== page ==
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Iran cancels Pakistan gas pipeline loan

Updated December 14, 2013
In this March 11, 2013 photo, Iranian welders work on the proposed pipeline in Chabahar, near the Pakistani border, southeastern Iran. —AP/File Photo
In this March 11, 2013 photo, Iranian welders work on the proposed pipeline in Chabahar, near the Pakistani border, southeastern Iran. —AP/File Photo

TEHRAN: Iran says it has canceled a planned $500 million loan to Pakistan to build part of a pipeline to bring natural gas from Iran.

Deputy Oil Minister Ali Majedi says Iran has no obligation to finance the Pakistani side of the project and also doesn't have the money. Majedi’s comments were posted on the oil ministry's website, shana.ir, Saturday.

"Pakistani officials were told in recent talks that, given the sanctions, Iran is not able to finance construction of the pipeline (in Pakistan) and has no obligation to do so," he said.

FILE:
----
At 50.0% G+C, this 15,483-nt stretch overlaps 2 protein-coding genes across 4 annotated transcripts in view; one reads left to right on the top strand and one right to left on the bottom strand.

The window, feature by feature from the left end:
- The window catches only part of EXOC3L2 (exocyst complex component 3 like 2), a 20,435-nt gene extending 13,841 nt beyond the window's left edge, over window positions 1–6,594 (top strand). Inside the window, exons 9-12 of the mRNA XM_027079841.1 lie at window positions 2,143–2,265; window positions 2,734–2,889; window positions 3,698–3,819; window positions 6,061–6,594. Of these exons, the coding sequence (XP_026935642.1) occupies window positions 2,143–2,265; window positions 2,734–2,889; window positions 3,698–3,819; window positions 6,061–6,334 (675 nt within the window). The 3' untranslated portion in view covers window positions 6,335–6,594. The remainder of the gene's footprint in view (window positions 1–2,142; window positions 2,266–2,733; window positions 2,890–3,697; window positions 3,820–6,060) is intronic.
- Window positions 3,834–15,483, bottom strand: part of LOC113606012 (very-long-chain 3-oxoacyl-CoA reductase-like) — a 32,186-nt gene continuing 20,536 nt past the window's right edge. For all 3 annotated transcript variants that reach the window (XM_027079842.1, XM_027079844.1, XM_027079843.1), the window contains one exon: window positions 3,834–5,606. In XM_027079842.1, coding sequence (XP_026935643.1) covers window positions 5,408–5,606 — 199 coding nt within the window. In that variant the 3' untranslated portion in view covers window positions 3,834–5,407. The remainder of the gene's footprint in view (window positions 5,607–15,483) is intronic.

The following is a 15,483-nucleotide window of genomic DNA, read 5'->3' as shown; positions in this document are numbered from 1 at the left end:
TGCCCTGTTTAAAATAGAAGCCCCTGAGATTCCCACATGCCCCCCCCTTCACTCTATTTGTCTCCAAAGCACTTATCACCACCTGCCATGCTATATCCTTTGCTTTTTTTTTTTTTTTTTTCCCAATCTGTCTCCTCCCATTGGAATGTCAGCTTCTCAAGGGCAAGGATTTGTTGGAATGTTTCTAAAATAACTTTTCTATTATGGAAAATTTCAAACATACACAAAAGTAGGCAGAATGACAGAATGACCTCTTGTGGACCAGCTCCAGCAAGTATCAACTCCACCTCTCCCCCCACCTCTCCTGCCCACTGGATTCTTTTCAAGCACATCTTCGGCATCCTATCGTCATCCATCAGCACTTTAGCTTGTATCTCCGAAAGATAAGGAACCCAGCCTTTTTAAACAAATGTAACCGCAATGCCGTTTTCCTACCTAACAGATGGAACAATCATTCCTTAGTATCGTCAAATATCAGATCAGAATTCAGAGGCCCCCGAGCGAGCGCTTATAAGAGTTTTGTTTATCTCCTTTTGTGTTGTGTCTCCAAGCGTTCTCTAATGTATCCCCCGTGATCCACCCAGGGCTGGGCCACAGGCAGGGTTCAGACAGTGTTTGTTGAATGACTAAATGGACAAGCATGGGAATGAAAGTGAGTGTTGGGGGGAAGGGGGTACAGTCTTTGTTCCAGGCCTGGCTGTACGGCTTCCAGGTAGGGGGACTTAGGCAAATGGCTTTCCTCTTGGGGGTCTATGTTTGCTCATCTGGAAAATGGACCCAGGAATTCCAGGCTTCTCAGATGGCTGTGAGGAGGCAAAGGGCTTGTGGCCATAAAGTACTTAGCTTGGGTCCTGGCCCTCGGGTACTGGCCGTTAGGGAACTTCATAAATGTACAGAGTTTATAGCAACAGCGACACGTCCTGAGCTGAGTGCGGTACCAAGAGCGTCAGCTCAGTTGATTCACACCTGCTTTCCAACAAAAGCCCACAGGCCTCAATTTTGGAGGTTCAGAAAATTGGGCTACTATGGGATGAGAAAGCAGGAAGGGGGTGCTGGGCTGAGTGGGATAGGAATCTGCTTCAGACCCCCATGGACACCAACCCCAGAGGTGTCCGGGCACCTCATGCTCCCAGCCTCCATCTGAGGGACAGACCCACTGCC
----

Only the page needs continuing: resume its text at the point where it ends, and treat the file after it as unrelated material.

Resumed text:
He said Tehran will demand compensation if Islamabad fails to take Iranian gas by end of next year.

Under a valid contract, Pakistan is required to finish construction of the pipeline on its territory by the end of 2014.

"If a contractor is chosen today and pipeline construction begins today, it will take four years to complete it. Should Pakistan fail to take gas by the end of next year, Iran will demand compensation under the terms of the contract," he said.

Pakistan has welcomed an Iranian offer to approach third parties, including European companies, to finance the project.

The Iran-Pakistan pipeline is designed to help Pakistan overcome its mushrooming energy needs. Pakistanis experience frequent blackouts.

Iran has already invested over $2 billion to construct the Iranian side of the pipeline. But there are serious doubts about how Pakistan could finance the $2 billion needed to construct the pipeline, which also faces US opposition.